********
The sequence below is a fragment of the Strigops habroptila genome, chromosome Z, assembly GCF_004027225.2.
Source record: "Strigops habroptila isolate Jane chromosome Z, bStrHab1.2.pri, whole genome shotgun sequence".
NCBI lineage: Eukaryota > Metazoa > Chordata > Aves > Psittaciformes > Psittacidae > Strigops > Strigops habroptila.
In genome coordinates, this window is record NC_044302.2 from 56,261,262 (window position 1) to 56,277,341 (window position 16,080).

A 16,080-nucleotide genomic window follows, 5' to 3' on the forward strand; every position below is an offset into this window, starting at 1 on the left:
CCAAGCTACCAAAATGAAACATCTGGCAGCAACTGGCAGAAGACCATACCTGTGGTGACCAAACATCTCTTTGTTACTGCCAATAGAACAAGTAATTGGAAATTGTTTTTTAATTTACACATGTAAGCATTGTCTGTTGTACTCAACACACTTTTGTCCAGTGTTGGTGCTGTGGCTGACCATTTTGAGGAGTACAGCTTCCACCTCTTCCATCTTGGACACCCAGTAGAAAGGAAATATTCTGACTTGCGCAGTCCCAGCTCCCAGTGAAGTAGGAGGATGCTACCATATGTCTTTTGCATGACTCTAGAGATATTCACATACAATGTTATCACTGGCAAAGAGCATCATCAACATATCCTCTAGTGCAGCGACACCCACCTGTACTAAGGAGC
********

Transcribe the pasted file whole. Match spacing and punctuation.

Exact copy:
The sequence below is a fragment of the Strigops habroptila genome, chromosome Z, assembly GCF_004027225.2.
Source record: "Strigops habroptila isolate Jane chromosome Z, bStrHab1.2.pri, whole genome shotgun sequence".
NCBI lineage: Eukaryota > Metazoa > Chordata > Aves > Psittaciformes > Psittacidae > Strigops > Strigops habroptila.
In genome coordinates, this window is record NC_044302.2 from 56,261,262 (window position 1) to 56,277,341 (window position 16,080).

A 16,080-nucleotide genomic window follows, 5' to 3' on the forward strand; every position below is an offset into this window, starting at 1 on the left:
CCAAGCTACCAAAATGAAACATCTGGCAGCAACTGGCAGAAGACCATACCTGTGGTGACCAAACATCTCTTTGTTACTGCCAATAGAACAAGTAATTGGAAATTGTTTTTTAATTTACACATGTAAGCATTGTCTGTTGTACTCAACACACTTTTGTCCAGTGTTGGTGCTGTGGCTGACCATTTTGAGGAGTACAGCTTCCACCTCTTCCATCTTGGACACCCAGTAGAAAGGAAATATTCTGACTTGCGCAGTCCCAGCTCCCAGTGAAGTAGGAGGATGCTACCATATGTCTTTTGCATGACTCTAGAGATATTCACATACAATGTTATCACTGGCAAAGAGCATCATCAACATATCCTCTAGTGCAGCGACACCCACCTGTACTAAGGAGC